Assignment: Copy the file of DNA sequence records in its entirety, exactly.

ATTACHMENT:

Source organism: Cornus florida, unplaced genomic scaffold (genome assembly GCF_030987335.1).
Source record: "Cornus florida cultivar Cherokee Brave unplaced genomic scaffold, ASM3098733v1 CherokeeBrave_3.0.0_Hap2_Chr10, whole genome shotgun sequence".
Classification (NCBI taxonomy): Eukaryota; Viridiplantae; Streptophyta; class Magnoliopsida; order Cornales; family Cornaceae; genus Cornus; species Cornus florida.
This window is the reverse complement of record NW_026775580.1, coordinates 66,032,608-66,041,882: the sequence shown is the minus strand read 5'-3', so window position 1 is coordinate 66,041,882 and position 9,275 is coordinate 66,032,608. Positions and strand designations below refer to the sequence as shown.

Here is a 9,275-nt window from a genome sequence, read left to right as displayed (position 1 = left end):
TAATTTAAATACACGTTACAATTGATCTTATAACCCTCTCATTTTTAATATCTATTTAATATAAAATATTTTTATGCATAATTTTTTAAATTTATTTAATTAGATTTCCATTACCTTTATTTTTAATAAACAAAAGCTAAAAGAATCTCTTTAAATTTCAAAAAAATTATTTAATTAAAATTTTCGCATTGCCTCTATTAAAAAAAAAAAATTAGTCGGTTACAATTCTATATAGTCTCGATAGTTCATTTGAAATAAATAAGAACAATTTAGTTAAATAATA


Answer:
Source organism: Cornus florida, unplaced genomic scaffold (genome assembly GCF_030987335.1).
Source record: "Cornus florida cultivar Cherokee Brave unplaced genomic scaffold, ASM3098733v1 CherokeeBrave_3.0.0_Hap2_Chr10, whole genome shotgun sequence".
Classification (NCBI taxonomy): Eukaryota; Viridiplantae; Streptophyta; class Magnoliopsida; order Cornales; family Cornaceae; genus Cornus; species Cornus florida.
This window is the reverse complement of record NW_026775580.1, coordinates 66,032,608-66,041,882: the sequence shown is the minus strand read 5'-3', so window position 1 is coordinate 66,041,882 and position 9,275 is coordinate 66,032,608. Positions and strand designations below refer to the sequence as shown.

Here is a 9,275-nt window from a genome sequence, read left to right as displayed (position 1 = left end):
TAATTTAAATACACGTTACAATTGATCTTATAACCCTCTCATTTTTAATATCTATTTAATATAAAATATTTTTATGCATAATTTTTTAAATTTATTTAATTAGATTTCCATTACCTTTATTTTTAATAAACAAAAGCTAAAAGAATCTCTTTAAATTTCAAAAAAATTATTTAATTAAAATTTTCGCATTGCCTCTATTAAAAAAAAAAAATTAGTCGGTTACAATTCTATATAGTCTCGATAGTTCATTTGAAATAAATAAGAACAATTTAGTTAAATAATA